Sunday, 11 June 2017

Book Review - Planet Narnia.

I am currently reading Planet Narnia by Michael Ward. I'm about a third the way through, but on the basis of the evidence presented so far I don't think anyone could doubt that CS Lewis secretly used the visible (medievally acknowledged) planets as the basis for the 'mood' and 'atmosphere' of each one of the Narnia books.

Here's just a sample of the wonderful, informative, probing writing. It's a small section about the Silver Chair, whose planet is the moon, Luna, which I found very useful in explaining some of the particular qualities of this particular (rather wonderful) book.

The Lunar Logos (Kindle location 3006) 

Luna presents Lewis with a peculiar problem apropos the communication of a theological message. Luna is different from the other six planets in that she borders the realm of mutability and to some extent shares its imperfections: 'the rim of the world that was waste goes through her. Half her orb is turned towards us and shares our curse.' This is a different problem from the one presented by the two infortunas, Mars and Saturn. Here, with Luna, Lewis has to express something 'about Christ' using a symbol that is not good per se (as all six translunary planets are) but partially corrupt. How can Aslan be depicted as the incarnation of such a spiritual symbol?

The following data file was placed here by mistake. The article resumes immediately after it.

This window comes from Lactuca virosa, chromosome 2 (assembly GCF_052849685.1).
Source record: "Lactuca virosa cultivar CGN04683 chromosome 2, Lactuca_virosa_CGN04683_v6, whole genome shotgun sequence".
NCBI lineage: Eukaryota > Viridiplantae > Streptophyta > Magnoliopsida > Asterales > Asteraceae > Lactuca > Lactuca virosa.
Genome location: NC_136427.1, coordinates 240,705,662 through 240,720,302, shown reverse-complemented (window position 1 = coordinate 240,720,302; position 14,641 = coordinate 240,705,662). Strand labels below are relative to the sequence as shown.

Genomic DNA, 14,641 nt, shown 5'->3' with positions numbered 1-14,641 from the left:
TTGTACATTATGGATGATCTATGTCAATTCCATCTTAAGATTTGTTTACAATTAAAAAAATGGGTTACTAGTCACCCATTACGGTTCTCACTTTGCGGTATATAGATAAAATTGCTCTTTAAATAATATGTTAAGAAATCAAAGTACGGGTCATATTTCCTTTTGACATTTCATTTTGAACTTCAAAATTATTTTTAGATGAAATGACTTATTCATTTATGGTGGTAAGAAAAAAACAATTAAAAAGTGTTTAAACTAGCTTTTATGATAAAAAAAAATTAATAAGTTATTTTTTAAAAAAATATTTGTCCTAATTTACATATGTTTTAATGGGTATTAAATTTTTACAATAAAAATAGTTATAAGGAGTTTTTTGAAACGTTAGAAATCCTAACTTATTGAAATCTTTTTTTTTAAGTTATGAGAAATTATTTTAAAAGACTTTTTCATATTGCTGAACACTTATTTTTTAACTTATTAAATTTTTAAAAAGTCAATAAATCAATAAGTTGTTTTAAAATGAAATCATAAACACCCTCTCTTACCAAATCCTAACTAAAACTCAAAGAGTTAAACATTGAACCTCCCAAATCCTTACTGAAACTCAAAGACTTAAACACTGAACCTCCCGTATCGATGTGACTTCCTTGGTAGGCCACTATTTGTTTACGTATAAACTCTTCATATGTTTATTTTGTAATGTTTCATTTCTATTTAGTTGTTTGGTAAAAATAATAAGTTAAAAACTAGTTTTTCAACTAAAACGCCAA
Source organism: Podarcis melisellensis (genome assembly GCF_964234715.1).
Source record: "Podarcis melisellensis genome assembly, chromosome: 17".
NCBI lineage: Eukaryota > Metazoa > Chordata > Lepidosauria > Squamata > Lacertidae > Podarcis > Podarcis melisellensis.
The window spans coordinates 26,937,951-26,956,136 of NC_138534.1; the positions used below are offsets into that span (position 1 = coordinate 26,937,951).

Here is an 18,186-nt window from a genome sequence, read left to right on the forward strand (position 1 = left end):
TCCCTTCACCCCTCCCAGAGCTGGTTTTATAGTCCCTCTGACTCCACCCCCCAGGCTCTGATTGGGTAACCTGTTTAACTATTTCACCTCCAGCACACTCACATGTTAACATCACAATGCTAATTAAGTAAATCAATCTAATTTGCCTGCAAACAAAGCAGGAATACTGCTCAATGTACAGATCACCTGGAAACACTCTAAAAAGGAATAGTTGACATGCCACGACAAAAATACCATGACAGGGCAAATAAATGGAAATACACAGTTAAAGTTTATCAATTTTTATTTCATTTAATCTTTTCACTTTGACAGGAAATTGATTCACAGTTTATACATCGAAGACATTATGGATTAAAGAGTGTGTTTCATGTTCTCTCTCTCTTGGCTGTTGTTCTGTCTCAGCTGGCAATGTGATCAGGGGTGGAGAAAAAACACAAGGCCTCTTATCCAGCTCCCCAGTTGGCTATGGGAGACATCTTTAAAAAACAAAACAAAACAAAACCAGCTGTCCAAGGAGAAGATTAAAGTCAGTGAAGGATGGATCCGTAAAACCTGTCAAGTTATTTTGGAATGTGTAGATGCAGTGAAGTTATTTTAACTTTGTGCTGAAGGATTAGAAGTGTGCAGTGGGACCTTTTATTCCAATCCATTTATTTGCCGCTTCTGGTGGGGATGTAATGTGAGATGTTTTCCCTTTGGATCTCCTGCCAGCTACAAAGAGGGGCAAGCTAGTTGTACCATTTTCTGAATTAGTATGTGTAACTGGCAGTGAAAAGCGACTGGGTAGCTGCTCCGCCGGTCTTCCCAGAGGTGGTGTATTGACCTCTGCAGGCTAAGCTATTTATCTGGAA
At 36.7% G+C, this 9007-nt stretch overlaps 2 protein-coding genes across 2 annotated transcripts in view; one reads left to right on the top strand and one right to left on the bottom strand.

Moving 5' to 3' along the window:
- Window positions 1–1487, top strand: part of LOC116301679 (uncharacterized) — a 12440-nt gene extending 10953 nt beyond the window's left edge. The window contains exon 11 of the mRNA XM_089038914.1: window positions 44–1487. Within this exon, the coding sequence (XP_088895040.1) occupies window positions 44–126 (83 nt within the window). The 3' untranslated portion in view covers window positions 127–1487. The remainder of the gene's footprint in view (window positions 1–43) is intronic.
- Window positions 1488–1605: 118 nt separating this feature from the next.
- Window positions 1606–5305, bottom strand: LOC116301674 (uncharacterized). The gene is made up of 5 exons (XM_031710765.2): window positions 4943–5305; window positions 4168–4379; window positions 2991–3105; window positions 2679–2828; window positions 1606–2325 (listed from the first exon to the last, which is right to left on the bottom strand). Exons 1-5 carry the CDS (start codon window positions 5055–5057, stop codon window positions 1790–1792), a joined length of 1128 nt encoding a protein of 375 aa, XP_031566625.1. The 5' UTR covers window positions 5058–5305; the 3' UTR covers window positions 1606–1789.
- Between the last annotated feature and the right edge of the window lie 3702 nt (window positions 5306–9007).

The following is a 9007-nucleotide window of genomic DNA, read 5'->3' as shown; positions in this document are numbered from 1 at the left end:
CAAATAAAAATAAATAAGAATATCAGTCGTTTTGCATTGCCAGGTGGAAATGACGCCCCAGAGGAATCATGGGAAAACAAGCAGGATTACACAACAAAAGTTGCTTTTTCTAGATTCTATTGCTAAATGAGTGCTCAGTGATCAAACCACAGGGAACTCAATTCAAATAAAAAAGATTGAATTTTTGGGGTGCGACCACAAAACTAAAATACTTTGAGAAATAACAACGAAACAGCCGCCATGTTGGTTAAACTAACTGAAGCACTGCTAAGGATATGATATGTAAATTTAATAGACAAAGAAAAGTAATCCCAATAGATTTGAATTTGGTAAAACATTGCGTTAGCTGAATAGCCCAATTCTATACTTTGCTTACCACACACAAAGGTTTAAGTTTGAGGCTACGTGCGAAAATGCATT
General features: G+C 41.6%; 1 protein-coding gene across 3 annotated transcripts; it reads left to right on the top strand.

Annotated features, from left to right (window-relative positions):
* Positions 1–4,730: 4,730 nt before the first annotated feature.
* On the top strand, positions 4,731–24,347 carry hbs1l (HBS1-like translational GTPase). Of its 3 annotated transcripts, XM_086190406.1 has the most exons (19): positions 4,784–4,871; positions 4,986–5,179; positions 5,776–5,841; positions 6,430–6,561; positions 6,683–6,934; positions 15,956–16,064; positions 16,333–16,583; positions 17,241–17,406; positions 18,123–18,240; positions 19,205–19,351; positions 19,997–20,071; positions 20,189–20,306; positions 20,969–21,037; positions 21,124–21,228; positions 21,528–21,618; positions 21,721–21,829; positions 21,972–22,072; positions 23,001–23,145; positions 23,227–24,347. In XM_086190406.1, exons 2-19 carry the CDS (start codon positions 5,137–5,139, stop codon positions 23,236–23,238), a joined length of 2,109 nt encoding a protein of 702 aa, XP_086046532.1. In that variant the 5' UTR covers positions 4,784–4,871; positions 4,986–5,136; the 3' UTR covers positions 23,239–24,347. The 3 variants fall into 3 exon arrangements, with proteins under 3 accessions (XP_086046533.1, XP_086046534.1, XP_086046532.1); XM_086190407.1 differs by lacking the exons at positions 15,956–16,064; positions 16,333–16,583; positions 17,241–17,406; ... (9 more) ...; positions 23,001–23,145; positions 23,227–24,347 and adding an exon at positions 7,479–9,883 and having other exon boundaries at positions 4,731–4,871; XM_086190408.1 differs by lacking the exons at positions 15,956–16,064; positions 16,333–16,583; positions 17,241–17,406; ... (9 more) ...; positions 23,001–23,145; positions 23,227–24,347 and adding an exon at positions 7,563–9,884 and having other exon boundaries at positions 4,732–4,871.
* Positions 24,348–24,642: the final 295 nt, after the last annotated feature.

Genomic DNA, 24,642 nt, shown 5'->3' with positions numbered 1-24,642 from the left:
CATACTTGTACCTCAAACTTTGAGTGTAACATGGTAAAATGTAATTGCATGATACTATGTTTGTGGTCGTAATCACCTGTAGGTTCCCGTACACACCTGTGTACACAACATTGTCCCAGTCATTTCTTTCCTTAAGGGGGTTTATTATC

The answer is by having him assume the good, upper half of Luna's qualities, and the opposite of the bad, lower half. We will address his assumption of the good, upper half later in this section; his assumption of the opposite of the lower half will be addressed straightaway. Rather than Aslan taking on Lunar doubt and insanity and so on, he is shown to be literally above all that, and to be opposed to it. As Como notes, 'Only in Aslan's country - where all harms are healed - are the highest claims, especially that of certainty, affirmed.' The lower half of the Luna world is not one that he can embody or in which he can appear in very truth, for the whole point of the lunary divide is that, below that line, very truth is not to be had. The only way Aslan can manifest himself in this realm of uncertainty is through the four Signs, delivered before certainty has been left behind, and in the brief revelatory dream that Jill has in chapter 8. 

What is marvellous about reading this book is that it hints at ways that a writer may achieve atmosphere in a book, through the most secretive means - this is what CS Lewis achieves - he never confessed to anyone this underlying means of unity in the Narnia books - & it is a great book to read if you love reading CS Lewis.

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